So, You all meet in a Tavern…

We’ve all had at least one campaign start in a tavern (Heck my latest campaign is about characters that own and run a tavern). Its such a common trope at this point that it is kind of taken for granted. Heck, the players regularly rest at these establishments throughout their adventures and I tend to hand wave tavern encounters way just to keep the story moving. However, I think that can be detrimental to the game since the tavern can serve many purposes for your game.

Tavern’s Cork board

Do the locals have a problem that they need handled? Is there a festival happening soon? Are the villagers planning to hold local elections and the Tavern is where they’ll be counting votes? Is someone trying to sell their card? Well, the tavern cork board is a great place for you as the DM to drop a fun mix of world building, plot hooks, and provide them interesting options to go out and spend gold. Its a great way for you to info dump useful information to the players without them needing to talk to every NPC at the bar.

Nameless NPCs

Taverns are gathering places to eat, drink, and relax. You can use this swath of nameless NPCs to convey a lot of interesting details to your players. Do the mass of NPCs walk with a skip in their step after the capture of a mysterious murderer or are they weary and trudge to their seats after a grueling day in the fields. How are they dressed? Are their clothes frayed and patched or are the heroes sticking out like sore thumbs since everyone is wearing blue? That’s not even taking into account dialogue.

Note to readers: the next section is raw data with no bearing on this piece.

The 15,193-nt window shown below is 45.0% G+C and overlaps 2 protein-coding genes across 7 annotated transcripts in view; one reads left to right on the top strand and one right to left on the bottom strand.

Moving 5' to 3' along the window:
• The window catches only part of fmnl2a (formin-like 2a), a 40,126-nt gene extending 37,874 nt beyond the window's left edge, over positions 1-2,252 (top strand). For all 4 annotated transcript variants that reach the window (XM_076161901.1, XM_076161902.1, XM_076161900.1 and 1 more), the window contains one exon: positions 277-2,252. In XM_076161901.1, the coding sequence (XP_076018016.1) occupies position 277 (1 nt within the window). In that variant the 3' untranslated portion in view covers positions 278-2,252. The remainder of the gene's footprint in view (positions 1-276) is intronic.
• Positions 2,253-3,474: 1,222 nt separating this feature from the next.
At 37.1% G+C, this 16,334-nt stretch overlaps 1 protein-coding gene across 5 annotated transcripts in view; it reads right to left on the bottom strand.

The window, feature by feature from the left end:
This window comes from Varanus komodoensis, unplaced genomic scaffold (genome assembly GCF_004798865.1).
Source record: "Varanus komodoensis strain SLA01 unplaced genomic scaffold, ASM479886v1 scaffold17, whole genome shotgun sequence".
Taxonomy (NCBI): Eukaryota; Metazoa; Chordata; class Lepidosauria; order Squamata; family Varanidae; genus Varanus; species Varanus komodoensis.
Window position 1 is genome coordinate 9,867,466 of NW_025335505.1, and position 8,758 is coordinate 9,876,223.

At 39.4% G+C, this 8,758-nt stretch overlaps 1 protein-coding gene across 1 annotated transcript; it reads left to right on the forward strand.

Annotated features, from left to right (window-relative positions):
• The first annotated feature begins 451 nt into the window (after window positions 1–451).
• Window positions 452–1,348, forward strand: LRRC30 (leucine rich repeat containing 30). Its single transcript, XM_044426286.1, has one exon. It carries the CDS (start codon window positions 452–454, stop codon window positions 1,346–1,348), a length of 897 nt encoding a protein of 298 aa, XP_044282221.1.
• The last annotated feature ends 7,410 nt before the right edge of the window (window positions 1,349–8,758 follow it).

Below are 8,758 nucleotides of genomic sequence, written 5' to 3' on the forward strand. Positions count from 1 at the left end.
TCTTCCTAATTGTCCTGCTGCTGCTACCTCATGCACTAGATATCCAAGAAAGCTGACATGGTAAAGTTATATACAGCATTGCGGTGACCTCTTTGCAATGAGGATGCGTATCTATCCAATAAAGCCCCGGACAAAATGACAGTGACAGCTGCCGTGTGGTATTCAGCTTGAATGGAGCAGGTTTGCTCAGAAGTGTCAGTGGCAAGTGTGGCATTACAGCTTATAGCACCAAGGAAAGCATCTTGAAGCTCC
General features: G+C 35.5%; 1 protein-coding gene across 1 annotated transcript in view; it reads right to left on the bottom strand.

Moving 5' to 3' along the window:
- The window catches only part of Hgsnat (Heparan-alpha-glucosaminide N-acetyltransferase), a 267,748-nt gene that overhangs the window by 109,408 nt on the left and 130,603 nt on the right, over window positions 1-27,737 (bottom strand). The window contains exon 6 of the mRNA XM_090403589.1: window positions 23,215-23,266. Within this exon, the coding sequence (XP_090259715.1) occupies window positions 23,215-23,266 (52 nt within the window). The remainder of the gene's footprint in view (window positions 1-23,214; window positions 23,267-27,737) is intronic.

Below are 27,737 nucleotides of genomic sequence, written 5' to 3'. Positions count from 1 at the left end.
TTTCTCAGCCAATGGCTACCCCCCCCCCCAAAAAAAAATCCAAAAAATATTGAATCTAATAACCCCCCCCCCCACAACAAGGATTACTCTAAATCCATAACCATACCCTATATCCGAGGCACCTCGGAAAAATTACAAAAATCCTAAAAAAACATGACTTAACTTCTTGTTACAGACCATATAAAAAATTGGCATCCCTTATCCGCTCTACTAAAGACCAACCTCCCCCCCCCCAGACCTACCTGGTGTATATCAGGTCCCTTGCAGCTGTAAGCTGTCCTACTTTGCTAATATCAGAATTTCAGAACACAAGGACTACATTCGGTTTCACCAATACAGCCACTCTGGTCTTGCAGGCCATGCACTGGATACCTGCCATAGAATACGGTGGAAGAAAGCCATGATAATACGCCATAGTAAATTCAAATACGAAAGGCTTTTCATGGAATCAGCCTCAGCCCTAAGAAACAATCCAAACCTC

What are the NPCs discussing? Do they talk about current events, the stuff on the cork board, and how do they feel about them? I often forget to fill my taverns with life, but it is through these NPCs that players grow attached to the fictional world your creating. You may be surprised to see your players who aren’t willing to do anything for Lord Hoity Toity, slay dragons for the tavern boy who just won the pig racing competition.


Innkeepers have all kinds of gimmicks to attract customers and keep them there. Some taverns allow gambling or provide equipment for some game. If games don’t quite fit the tavern’s feel there are other forms of entertainment that better suite them. Old saloons had a full stage for dancers to twirl and sing on and in the 20s some establishments had space for a big band ensemble to provide music for those enjoying their meal. There is nothing stopping us from stealing the more fun qualities of history to enrich our game.

Instead of a more entertaining establishment a place could have a more pragmatic feel. Some eateries provide private meeting rooms for patrons to enjoy their food in peace while discussing private information. There could also be an attached shop to purchase goods, or acquire important documentation to venture into the city.

The point is if your tavern is just an empty place to eat, sleep, and leave you are denying yourself countless ways to enrich your story 🙂 Have fun everyone.